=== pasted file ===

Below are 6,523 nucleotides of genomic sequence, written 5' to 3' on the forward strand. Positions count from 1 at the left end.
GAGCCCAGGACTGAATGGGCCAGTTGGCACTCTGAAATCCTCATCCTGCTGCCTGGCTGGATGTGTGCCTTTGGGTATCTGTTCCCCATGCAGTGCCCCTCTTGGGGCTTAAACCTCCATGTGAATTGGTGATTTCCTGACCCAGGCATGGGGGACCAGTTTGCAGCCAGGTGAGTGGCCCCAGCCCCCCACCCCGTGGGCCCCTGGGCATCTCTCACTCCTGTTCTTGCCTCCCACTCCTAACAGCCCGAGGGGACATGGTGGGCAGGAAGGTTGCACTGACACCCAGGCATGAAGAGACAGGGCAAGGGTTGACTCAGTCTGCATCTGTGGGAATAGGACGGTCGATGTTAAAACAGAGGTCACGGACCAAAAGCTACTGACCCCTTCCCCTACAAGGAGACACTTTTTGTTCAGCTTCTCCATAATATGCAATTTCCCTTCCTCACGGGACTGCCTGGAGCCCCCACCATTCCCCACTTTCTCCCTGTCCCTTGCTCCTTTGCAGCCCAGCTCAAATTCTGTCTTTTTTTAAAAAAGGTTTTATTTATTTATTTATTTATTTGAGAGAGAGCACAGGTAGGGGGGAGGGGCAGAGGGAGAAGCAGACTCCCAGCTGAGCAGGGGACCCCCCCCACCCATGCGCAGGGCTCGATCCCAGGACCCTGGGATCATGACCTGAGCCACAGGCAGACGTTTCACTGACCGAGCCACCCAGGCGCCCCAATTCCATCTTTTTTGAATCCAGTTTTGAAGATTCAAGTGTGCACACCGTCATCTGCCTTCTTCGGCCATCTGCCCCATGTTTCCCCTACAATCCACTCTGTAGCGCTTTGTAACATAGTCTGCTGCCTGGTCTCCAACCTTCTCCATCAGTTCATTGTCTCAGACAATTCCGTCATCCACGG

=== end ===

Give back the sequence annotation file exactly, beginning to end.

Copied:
Below are 6,523 nucleotides of genomic sequence, written 5' to 3' on the forward strand. Positions count from 1 at the left end.
GAGCCCAGGACTGAATGGGCCAGTTGGCACTCTGAAATCCTCATCCTGCTGCCTGGCTGGATGTGTGCCTTTGGGTATCTGTTCCCCATGCAGTGCCCCTCTTGGGGCTTAAACCTCCATGTGAATTGGTGATTTCCTGACCCAGGCATGGGGGACCAGTTTGCAGCCAGGTGAGTGGCCCCAGCCCCCCACCCCGTGGGCCCCTGGGCATCTCTCACTCCTGTTCTTGCCTCCCACTCCTAACAGCCCGAGGGGACATGGTGGGCAGGAAGGTTGCACTGACACCCAGGCATGAAGAGACAGGGCAAGGGTTGACTCAGTCTGCATCTGTGGGAATAGGACGGTCGATGTTAAAACAGAGGTCACGGACCAAAAGCTACTGACCCCTTCCCCTACAAGGAGACACTTTTTGTTCAGCTTCTCCATAATATGCAATTTCCCTTCCTCACGGGACTGCCTGGAGCCCCCACCATTCCCCACTTTCTCCCTGTCCCTTGCTCCTTTGCAGCCCAGCTCAAATTCTGTCTTTTTTTAAAAAAGGTTTTATTTATTTATTTATTTATTTGAGAGAGAGCACAGGTAGGGGGGAGGGGCAGAGGGAGAAGCAGACTCCCAGCTGAGCAGGGGACCCCCCCCACCCATGCGCAGGGCTCGATCCCAGGACCCTGGGATCATGACCTGAGCCACAGGCAGACGTTTCACTGACCGAGCCACCCAGGCGCCCCAATTCCATCTTTTTTGAATCCAGTTTTGAAGATTCAAGTGTGCACACCGTCATCTGCCTTCTTCGGCCATCTGCCCCATGTTTCCCCTACAATCCACTCTGTAGCGCTTTGTAACATAGTCTGCTGCCTGGTCTCCAACCTTCTCCATCAGTTCATTGTCTCAGACAATTCCGTCATCCACGG